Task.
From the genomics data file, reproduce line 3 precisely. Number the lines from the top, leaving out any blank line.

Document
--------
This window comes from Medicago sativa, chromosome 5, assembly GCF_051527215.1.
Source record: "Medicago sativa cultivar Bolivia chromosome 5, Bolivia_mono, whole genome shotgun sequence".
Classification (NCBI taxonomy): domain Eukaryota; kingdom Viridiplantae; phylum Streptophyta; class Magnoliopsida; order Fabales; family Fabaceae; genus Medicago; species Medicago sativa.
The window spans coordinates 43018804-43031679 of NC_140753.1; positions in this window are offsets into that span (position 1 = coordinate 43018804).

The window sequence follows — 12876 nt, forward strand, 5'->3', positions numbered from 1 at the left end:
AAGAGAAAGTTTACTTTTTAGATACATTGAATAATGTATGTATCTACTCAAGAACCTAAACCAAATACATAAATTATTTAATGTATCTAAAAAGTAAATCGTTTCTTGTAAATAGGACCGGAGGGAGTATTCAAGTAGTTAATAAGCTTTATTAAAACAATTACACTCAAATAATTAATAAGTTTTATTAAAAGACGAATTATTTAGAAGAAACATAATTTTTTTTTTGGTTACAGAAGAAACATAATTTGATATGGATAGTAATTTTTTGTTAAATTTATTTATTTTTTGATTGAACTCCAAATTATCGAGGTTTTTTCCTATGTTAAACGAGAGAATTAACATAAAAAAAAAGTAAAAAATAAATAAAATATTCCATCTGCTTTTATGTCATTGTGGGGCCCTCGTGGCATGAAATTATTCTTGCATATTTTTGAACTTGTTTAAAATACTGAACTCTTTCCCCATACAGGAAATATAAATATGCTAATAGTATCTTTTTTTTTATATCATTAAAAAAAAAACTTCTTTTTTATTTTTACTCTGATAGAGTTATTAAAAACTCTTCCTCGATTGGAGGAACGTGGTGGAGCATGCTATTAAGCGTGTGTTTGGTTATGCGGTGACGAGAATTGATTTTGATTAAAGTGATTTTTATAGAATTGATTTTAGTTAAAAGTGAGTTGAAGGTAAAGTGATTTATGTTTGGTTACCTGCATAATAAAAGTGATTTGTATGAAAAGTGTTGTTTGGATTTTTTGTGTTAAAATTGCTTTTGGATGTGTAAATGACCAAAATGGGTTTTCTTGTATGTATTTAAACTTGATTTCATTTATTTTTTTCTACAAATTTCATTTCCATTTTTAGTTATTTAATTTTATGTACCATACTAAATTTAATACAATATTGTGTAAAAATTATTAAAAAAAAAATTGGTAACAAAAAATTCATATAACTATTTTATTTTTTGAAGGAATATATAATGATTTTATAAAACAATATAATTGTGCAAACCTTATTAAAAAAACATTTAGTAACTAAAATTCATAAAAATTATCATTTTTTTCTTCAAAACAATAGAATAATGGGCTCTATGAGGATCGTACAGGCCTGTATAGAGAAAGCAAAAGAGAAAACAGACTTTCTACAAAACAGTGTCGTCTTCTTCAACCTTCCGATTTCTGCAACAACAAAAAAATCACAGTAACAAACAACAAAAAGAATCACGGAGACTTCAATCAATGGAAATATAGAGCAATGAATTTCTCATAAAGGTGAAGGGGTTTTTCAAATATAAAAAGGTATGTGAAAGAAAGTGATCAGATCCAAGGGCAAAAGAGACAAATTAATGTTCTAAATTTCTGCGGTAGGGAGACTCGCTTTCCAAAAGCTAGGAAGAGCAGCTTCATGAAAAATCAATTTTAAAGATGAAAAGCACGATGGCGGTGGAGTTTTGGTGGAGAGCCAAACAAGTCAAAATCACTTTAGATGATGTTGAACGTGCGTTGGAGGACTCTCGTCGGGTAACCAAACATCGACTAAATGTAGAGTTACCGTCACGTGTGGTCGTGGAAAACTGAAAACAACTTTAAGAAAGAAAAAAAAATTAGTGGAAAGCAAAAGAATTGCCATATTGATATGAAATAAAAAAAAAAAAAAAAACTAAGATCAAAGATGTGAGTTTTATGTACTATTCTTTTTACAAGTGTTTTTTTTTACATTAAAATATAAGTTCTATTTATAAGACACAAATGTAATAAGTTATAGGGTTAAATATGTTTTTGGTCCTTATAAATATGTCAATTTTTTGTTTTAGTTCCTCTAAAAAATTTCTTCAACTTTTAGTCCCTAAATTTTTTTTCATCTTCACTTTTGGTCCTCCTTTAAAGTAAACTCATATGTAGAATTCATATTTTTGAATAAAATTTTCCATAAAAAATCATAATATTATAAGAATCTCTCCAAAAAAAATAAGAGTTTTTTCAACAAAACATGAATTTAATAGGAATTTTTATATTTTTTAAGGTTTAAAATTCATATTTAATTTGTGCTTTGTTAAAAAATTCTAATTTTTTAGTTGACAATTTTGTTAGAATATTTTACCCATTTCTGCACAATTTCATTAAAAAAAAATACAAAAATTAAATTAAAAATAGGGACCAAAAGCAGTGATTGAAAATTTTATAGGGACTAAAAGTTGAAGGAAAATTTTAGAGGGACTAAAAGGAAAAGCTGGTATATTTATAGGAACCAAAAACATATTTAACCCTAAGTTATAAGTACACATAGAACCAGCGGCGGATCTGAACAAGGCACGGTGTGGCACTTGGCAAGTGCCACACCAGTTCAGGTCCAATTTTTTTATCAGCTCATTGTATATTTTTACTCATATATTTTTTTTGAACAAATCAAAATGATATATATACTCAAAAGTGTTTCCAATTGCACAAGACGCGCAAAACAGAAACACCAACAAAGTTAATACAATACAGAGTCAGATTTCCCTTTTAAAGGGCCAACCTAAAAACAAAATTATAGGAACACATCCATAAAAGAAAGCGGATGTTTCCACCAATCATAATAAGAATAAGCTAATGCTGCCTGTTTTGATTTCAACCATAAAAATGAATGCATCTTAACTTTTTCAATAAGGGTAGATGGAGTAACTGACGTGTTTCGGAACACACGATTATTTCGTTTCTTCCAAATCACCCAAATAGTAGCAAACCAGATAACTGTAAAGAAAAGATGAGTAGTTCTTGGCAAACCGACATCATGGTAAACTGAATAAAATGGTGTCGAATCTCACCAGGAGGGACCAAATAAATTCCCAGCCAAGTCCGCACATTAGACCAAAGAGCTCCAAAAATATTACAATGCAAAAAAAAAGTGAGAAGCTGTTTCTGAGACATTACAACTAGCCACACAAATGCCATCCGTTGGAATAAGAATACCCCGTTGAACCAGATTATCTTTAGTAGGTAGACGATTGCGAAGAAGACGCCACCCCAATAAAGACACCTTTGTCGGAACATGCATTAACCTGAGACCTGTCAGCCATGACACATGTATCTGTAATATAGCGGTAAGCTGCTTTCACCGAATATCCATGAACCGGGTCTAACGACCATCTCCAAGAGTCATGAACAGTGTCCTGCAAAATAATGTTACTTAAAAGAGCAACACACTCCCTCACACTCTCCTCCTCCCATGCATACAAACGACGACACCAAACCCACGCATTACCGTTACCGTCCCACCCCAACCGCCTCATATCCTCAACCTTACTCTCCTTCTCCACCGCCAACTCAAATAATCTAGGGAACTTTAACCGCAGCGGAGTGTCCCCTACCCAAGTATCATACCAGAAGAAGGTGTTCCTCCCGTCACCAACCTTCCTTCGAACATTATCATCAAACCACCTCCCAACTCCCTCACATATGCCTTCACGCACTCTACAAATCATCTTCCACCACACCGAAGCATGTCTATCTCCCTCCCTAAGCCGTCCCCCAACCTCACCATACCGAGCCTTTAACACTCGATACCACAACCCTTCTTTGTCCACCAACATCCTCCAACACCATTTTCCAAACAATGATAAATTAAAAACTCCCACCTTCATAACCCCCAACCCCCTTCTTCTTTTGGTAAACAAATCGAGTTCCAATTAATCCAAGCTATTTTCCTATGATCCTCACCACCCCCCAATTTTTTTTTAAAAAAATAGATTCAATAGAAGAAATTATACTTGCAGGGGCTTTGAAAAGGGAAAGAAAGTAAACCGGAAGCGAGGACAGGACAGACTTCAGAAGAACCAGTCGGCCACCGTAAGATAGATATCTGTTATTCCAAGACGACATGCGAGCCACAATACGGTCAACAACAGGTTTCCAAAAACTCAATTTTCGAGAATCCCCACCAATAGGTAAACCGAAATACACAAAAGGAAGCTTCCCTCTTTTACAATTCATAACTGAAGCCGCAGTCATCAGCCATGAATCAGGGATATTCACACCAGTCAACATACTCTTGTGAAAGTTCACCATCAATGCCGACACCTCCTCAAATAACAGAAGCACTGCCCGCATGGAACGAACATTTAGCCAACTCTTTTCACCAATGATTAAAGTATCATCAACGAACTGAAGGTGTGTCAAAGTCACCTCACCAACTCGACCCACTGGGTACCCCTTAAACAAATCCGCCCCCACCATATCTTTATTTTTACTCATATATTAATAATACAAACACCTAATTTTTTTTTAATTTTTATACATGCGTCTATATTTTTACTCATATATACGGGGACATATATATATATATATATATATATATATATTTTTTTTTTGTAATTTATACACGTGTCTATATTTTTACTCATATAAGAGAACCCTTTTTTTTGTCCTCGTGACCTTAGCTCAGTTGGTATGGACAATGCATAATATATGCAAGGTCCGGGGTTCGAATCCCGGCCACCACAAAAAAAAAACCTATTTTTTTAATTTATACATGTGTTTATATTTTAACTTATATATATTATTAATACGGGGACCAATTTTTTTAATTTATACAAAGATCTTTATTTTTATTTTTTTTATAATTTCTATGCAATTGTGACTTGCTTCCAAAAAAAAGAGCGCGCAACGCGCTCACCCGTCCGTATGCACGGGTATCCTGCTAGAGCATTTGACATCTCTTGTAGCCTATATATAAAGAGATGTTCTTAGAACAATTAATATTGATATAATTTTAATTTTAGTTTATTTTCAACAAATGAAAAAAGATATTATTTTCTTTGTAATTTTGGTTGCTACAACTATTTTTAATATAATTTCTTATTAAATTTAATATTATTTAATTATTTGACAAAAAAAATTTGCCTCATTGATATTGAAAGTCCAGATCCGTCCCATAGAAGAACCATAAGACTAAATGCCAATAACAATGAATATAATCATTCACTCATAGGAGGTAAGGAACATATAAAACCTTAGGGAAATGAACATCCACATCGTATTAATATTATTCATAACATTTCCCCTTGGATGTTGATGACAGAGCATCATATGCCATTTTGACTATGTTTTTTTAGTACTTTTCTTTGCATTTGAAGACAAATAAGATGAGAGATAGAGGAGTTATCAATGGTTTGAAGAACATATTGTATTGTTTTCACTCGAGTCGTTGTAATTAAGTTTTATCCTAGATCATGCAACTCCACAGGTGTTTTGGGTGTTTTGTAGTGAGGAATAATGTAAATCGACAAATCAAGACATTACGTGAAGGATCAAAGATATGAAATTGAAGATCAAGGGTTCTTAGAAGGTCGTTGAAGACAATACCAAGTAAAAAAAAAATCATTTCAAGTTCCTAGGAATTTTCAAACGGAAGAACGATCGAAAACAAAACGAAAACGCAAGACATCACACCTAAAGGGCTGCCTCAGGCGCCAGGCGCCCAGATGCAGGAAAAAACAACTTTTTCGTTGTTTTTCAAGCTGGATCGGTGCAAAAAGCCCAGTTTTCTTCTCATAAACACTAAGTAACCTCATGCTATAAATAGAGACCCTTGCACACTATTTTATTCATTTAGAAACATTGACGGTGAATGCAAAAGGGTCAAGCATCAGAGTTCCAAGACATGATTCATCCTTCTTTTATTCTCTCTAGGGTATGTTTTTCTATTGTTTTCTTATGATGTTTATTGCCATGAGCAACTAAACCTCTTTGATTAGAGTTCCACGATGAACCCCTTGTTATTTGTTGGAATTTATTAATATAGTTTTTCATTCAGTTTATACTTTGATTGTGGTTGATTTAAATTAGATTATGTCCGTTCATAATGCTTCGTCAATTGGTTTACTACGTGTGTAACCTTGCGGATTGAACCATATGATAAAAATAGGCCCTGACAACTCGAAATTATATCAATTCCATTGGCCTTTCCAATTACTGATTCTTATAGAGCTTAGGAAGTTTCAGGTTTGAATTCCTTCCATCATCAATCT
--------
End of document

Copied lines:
Classification (NCBI taxonomy): domain Eukaryota; kingdom Viridiplantae; phylum Streptophyta; class Magnoliopsida; order Fabales; family Fabaceae; genus Medicago; species Medicago sativa.